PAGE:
This force was not at all adequate to cope with the army of the League, and the king had nothing for it but to accept the hand which Henry of Navarre held out to him, and which he had afore-time rejected., Considering that Henry, as Duke of Anjou, had been one of the chief instigators of the St. Bartholomew Massacre, it must have cost him, one would imagine, a severe struggle of feeling to accept the aid of the Huguenots; and not less must they have felt it, we should think, unseemly and anomalous to ally their cause with that of the murderer of their brethren. But the flower of the Huguenots were in their grave; the King of Navarre was not the high-minded hero that Coligny had been. We find now a lower type of Huguenotism than before the St. Bartholomew Massacre; so the alliance was struck, and the two armies, the royalist and the Huguenot, were now under the same standard. Here was a new and strange arrangement of parties in France. The League had become the champion of the democracy against the throne, and the Huguenots rallied for the throne against the democracy. The united army, with the two Henries at its head, now began its march upon Paris; the forces of the League, now inferior to the enemy, retreating before them. While on their march the king and Navarre learned that the Pope had fulminated excommunication against them, designating them "the two sons of wrath," and consigning them, "in the name of the Eternal King," to "the company of Korah, Dathan, and Abiram," and "to the devil and his angels." The weak superstitious Henry III was so terrified that for two days he ate no food. "Cheer up, brother," said the more valorous Henry of Navarre, "Rome's bolts don't hurt kings when they conquer." Despite the Papal bull, the march to Paris was continued. King Henry, with his soldiers, was now encamped at St. Cloud; and Navarre, with his Huguenots, had taken up his position at Meudon. It seemed as if the last hour of the League had come, and that Paris must surrender. The Protestants were overjoyed. But the alliance between the royalist and Huguenot arms was not to prosper. The bull of the Pope was, after all, destined to bear fruit. It awoke all the pulpits in Paris, which began to thunder against excommunicated tyrants, and to urge the sacred duty of taking them off; and not in vain, for a monk of the name of Jacques Clement offered himself to perform the holy yet perilous deed. Having prepared himself by fasting and absolution, this man, under pretense of carrying a letter, which he would give into no hands but those of the king himself, penetrated into the royal tent, and plunged his dagger into Henry. The League was saved, the illusions of the Huguenots were dispelled, and there followed a sudden shifting of the scenes in France. With Henry III the line of Valois became extinct. The race had given thirteen sovereigns to France, and filled the throne during 261 years.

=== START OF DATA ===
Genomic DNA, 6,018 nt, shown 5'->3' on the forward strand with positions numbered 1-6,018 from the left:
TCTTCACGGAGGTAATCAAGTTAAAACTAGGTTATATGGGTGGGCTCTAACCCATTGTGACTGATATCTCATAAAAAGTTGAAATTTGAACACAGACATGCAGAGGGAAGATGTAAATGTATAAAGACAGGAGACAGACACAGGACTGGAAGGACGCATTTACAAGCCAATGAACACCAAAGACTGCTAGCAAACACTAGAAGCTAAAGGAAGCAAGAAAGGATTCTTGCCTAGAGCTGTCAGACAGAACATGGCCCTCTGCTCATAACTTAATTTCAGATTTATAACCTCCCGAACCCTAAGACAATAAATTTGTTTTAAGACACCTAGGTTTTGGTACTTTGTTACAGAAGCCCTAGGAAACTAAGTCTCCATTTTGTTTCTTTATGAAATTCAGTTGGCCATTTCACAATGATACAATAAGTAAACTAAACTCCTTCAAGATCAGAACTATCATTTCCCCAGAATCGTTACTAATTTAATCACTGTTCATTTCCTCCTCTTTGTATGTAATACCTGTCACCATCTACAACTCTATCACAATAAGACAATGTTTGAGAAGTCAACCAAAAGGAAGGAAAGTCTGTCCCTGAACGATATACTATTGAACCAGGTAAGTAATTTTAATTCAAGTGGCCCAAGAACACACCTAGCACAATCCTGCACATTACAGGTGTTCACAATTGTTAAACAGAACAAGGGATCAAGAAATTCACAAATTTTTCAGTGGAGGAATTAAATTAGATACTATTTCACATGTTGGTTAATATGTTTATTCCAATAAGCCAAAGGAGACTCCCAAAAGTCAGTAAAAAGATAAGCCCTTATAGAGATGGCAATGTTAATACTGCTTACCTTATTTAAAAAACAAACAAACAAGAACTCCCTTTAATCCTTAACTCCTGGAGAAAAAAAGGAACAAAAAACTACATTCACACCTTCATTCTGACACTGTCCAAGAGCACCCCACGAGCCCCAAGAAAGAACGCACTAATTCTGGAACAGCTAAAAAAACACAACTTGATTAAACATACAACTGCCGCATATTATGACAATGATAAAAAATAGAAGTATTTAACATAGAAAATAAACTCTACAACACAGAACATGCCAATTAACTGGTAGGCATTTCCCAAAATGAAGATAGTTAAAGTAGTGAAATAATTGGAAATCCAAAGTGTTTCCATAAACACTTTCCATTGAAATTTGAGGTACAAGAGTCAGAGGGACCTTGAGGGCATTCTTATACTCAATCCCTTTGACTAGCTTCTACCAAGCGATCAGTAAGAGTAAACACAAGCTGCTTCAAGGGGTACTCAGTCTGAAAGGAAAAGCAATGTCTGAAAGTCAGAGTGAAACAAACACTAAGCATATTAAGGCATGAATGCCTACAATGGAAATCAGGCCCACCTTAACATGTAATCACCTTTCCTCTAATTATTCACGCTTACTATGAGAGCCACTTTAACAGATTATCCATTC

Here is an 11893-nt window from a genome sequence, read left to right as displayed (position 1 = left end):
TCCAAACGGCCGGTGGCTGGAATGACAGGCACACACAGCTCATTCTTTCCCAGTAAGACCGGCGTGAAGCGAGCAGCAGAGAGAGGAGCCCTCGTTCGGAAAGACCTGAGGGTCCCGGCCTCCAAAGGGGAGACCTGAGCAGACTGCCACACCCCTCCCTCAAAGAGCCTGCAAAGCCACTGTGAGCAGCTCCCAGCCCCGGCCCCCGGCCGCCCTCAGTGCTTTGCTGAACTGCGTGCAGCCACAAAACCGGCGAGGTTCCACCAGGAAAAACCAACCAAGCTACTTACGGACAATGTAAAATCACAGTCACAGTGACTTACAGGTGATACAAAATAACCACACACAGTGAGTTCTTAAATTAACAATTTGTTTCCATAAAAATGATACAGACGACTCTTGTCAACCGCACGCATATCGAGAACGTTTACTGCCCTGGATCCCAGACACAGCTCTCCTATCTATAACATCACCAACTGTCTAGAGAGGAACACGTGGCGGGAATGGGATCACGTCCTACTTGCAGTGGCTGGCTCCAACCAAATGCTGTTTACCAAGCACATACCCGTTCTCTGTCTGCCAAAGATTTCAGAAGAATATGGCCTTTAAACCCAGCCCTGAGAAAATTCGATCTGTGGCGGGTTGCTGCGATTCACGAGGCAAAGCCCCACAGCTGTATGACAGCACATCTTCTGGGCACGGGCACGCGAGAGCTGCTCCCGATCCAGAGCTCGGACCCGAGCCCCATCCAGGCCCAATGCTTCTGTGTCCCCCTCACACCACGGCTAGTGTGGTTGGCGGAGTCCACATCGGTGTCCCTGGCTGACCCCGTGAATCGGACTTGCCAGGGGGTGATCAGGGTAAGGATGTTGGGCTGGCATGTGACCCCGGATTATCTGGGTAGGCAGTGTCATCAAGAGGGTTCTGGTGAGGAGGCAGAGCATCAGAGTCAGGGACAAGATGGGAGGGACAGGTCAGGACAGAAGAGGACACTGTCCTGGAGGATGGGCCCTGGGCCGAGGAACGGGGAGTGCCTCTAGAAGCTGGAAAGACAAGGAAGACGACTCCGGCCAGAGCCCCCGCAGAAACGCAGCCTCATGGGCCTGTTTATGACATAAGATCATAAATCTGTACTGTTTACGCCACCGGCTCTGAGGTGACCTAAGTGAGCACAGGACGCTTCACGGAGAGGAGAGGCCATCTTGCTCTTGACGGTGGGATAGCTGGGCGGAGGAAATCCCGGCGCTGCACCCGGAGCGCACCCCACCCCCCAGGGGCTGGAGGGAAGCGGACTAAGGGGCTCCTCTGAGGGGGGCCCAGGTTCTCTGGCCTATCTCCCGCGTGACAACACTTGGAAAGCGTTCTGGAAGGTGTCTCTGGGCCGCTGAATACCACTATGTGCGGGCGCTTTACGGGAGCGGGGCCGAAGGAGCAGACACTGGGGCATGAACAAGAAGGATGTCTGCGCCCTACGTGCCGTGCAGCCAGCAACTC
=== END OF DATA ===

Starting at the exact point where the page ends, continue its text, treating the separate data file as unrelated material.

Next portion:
The last Valois has fallen by the dagger. Only seventeen years have elapsed since the St. Bartholomew Massacre, and yet the authors of that terrible tragedy are all dead, and all of them, with one exception, have died by violence. Charles IX, smitten with a strange and fearful malady, expired in torments. The Duke of Guise was massacred in the Castle of Blois, the king kicking his dead body as he had done the corpse of Coligny. The Cardinal of Lorraine was assassinated in prison; and Henry III met his death in his own tent as we have just narrated, by the hand of a monk. The two greatest criminals in this band of great criminals were the last to be overtaken by vengeance. Catherine de Medici died at the Castle of Blois twelve days after the murder of the Duke of Guise, as little cared for in her last hours as if she had been the poorest peasant in all France; and when she had breathed her last, "they took no more heed of her," says Estelle, "than of a dead goat." She lived to witness the failure of all her schemes, the punishment of all her partners in guilt, and to see her dynasty, which she had labored to prop up by so many dark intrigues and bloody crimes, on the eve of extinction. And when at last she went to the grave, it was amid the execrations of all parties. "We are in a great strait about this bad woman," said a Romanist preacher when announcing her death to his congregation; "if any of you by chance wish, out of charity, to give her a pater or an ave, it may perhaps do her some good." Catherine de Medici died in the seventieth year of her age; during thirty of which she held the regency of France. Her estates and legacies were all swallowed up by her debts. [2]


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Monday, June 25th, 2018
the Week of Proper 7 / Ordinary 12